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Britain and the survival of the European project

03 May 2012
Britain and the survival of the European project

Against the backdrop of both the UK and eurozone economies being thrown back into recession, Policy Network President, Peter Mandelson, will give the annual University of Oxford Hands lecture on Britain and the survival of the European project.

Full speech:



Mandelson’s lecture will set out why Britain’s future role in Europe will require a fundamental reassessment if the Eurozone is salvaged and survives. Faced with a Europe in which membership of the single currency is likely to be become the difference between Europe’s core and its periphery Britain will face a difficult choice. Mandelson will argue that a Britain that rules out ever joining the euro may be ruling out a future at the heart of the EU.

The lecture will expand on the findings of a new Policy Network poll of public attitudes towards the EU and global interdependence. Carried out by Populus, it reveals the extent to which British people are wary of the logic of European integration.

Key findings include:

Overall, two-thirds (67%) of people support staying in the European Union. 36% of people think Britain should stay in the EU but only as a member of a free trade area, 18% as we currently are but with no further integration, and 14% of people say the UK should stay in the EU and play a full role in any further integration. A third think Britain should leave.

Just over half (56%) of the general public believe there should be a referendum on Britain’s EU membership. People over 35 are more likely to support this than younger people. In demographic terms, lower skilled (C2) and unskilled workers (DE) are also much more in favour of a referendum – 62% and 64% respectively – compared to 48% of white-collar workers (AB).

68% would be more supportive of Britain integrating further if they thought it would help the UK economy and 57% would be more supportive of EU if Britain was guaranteed interdependence in key policy areas such as taxation.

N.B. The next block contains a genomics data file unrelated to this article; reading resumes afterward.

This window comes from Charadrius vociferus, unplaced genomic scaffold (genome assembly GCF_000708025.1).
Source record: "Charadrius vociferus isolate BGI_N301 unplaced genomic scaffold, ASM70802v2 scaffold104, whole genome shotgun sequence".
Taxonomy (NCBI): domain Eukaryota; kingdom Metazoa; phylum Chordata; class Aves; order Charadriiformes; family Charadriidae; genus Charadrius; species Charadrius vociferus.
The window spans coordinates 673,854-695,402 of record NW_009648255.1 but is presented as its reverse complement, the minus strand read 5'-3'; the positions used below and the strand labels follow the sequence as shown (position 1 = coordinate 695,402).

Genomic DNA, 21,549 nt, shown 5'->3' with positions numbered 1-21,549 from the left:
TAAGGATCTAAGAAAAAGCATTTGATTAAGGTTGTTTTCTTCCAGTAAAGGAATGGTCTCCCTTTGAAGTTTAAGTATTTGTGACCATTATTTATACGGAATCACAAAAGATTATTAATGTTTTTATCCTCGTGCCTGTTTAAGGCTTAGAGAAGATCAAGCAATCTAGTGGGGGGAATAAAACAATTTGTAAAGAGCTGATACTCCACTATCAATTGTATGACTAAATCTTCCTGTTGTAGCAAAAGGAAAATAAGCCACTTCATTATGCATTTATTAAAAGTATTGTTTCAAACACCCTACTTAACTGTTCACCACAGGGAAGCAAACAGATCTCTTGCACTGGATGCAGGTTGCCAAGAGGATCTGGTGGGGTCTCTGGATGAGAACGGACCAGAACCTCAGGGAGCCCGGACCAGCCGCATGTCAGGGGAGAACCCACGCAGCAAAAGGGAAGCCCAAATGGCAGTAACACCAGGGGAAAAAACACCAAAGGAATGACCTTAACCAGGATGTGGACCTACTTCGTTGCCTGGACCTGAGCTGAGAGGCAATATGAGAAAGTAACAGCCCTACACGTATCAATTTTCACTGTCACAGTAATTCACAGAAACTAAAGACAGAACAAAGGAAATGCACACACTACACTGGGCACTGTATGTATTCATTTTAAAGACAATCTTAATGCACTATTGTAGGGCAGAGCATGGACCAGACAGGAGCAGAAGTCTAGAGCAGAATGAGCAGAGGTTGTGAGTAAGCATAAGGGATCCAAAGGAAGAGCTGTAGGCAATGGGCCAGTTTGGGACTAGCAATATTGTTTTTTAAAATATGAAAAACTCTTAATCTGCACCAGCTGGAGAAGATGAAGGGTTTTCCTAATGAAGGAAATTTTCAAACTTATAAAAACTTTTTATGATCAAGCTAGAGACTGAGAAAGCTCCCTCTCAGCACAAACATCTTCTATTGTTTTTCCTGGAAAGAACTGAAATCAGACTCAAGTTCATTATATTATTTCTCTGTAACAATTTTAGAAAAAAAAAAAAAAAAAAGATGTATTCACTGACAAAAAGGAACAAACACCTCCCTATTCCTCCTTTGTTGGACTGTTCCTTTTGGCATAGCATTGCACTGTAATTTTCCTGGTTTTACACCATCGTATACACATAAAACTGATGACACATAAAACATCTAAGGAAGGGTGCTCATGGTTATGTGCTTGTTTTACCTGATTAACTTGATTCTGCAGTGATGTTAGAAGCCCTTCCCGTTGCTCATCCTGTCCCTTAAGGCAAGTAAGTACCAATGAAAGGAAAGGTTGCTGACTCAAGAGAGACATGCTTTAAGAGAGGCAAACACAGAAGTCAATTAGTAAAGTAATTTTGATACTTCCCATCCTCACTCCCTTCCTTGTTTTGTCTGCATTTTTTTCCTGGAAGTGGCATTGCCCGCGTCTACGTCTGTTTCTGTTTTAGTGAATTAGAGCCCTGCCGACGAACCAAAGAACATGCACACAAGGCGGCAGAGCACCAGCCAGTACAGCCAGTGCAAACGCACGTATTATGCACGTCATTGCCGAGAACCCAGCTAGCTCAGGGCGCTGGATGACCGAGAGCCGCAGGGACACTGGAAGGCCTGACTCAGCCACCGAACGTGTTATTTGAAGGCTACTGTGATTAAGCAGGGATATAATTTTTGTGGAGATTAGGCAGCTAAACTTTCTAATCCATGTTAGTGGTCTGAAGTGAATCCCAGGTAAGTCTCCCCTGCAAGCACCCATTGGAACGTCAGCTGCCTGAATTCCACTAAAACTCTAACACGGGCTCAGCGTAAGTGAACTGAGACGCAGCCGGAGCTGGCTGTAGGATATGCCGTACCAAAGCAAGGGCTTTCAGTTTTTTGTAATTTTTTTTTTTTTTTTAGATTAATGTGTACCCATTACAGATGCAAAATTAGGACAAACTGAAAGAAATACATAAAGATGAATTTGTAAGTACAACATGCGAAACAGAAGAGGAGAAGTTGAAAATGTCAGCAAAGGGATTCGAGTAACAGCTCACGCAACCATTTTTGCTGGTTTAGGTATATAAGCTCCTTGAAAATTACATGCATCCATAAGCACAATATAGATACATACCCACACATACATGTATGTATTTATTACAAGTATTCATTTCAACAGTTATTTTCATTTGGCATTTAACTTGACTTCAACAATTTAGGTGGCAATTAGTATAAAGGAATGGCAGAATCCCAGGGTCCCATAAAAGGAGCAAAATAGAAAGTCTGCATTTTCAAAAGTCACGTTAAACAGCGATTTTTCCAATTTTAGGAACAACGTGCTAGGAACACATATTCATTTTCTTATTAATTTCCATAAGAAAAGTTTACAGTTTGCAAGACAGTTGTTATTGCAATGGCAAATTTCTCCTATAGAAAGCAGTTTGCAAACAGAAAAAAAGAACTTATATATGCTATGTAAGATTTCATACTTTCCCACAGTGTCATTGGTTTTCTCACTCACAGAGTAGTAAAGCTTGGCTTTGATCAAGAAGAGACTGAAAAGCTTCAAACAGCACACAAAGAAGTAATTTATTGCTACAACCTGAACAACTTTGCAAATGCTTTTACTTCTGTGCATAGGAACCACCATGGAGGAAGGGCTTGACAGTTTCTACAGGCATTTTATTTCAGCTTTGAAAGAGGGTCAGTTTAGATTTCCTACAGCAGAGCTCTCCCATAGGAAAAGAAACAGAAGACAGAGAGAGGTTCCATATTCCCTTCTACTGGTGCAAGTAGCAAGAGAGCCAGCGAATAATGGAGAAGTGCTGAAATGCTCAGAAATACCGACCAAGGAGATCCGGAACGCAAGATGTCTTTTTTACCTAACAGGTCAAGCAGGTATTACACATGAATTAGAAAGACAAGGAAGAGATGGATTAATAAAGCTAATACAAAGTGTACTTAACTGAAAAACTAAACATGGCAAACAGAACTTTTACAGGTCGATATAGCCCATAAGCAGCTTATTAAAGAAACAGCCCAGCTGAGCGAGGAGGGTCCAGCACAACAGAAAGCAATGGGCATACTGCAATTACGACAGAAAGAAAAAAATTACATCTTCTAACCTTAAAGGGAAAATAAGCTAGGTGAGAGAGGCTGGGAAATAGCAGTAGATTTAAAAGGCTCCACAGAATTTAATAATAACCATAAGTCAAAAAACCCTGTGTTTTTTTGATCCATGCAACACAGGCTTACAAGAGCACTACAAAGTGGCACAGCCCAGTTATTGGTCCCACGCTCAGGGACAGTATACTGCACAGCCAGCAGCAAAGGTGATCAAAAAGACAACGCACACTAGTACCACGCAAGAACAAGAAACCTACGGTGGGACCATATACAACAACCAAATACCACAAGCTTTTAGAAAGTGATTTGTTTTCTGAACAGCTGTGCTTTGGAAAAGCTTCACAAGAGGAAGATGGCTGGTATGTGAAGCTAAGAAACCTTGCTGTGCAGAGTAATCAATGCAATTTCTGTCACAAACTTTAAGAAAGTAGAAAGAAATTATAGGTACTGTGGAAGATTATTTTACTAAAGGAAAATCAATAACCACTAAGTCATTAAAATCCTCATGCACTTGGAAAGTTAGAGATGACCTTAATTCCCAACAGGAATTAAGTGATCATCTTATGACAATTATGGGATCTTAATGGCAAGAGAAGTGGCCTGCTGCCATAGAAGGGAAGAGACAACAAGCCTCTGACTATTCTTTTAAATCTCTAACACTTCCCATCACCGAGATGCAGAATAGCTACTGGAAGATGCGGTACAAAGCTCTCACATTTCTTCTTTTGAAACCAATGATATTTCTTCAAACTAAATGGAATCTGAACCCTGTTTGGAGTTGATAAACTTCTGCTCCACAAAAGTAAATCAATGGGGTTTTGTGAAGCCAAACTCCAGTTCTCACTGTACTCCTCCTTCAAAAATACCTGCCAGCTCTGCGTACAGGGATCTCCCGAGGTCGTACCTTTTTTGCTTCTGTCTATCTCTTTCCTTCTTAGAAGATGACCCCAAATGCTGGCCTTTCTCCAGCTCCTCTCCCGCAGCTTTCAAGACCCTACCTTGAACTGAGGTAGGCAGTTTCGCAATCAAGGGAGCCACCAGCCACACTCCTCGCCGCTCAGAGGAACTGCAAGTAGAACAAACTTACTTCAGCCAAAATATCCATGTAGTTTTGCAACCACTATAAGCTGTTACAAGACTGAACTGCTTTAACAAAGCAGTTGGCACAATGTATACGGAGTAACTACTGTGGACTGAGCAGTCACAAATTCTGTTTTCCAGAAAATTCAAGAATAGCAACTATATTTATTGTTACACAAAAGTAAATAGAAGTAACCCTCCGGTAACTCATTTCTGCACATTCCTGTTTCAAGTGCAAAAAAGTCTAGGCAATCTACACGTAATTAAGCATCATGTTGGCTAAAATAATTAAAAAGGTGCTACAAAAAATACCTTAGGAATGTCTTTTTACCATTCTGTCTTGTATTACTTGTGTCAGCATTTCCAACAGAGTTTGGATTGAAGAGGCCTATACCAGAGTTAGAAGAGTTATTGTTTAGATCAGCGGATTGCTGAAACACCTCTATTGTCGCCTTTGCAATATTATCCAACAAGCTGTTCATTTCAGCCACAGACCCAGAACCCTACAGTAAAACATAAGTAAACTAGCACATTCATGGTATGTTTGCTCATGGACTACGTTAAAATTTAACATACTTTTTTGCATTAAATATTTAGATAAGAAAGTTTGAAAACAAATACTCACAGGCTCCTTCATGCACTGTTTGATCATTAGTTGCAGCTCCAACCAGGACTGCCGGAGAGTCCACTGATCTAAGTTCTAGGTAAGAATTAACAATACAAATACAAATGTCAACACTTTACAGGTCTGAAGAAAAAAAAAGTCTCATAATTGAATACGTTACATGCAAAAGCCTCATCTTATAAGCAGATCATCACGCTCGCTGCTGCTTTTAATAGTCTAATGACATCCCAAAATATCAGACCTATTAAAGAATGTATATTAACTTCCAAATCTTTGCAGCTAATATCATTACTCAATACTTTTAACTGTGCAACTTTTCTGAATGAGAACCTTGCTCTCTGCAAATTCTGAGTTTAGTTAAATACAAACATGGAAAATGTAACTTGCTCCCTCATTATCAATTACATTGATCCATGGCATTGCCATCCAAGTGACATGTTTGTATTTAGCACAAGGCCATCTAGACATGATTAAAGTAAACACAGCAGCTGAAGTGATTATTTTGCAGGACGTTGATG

• People want a more protective EU, hence there is strong support for cooperative action on crime and terrorism (71%), illegal immigration (59%), and a majority of Britons (52%) think it would be best to use the EU in co-operating and sharing defence resources in order to reduce costs and co-ordinate military action. By contrast, less than half believe it is best to use the EU to negotiate trade agreements with emerging economies (41%) or to set climate change targets (47%).

There is a great level of concern about the influence of the UK in Europe, which is one of the key conditions people have for giving more support to the EU. But almost half (49%) of Britons believe that staying out of the euro does not limit Britain’s influence in Europe, and 44% think that though it does limit Britain’s influence the benefits of staying out outweigh the costs. Only 7% of people think that the costs of staying out of the Euro outweigh the benefits. 80% of people say that Britain should never join the Euro. Those aged over 45 are slightly more likely to believe the UK should never join.


   British EU membership in an age of insecurity
Today’s politics is squeezed between huge policy challenges arising from global, transnational forces and democratic demands from within the nation state. In this context, the EU represents both hope and fear.
By Michael McTernan


  The worrying inevitability of EU intergovernmentalism
Hostility towards the EU has moved from the fringes to the centre. Even Francois Hollande's most ambitious growth pact will not change this - radical institutional reform is the only answer.
By Olaf Cramme

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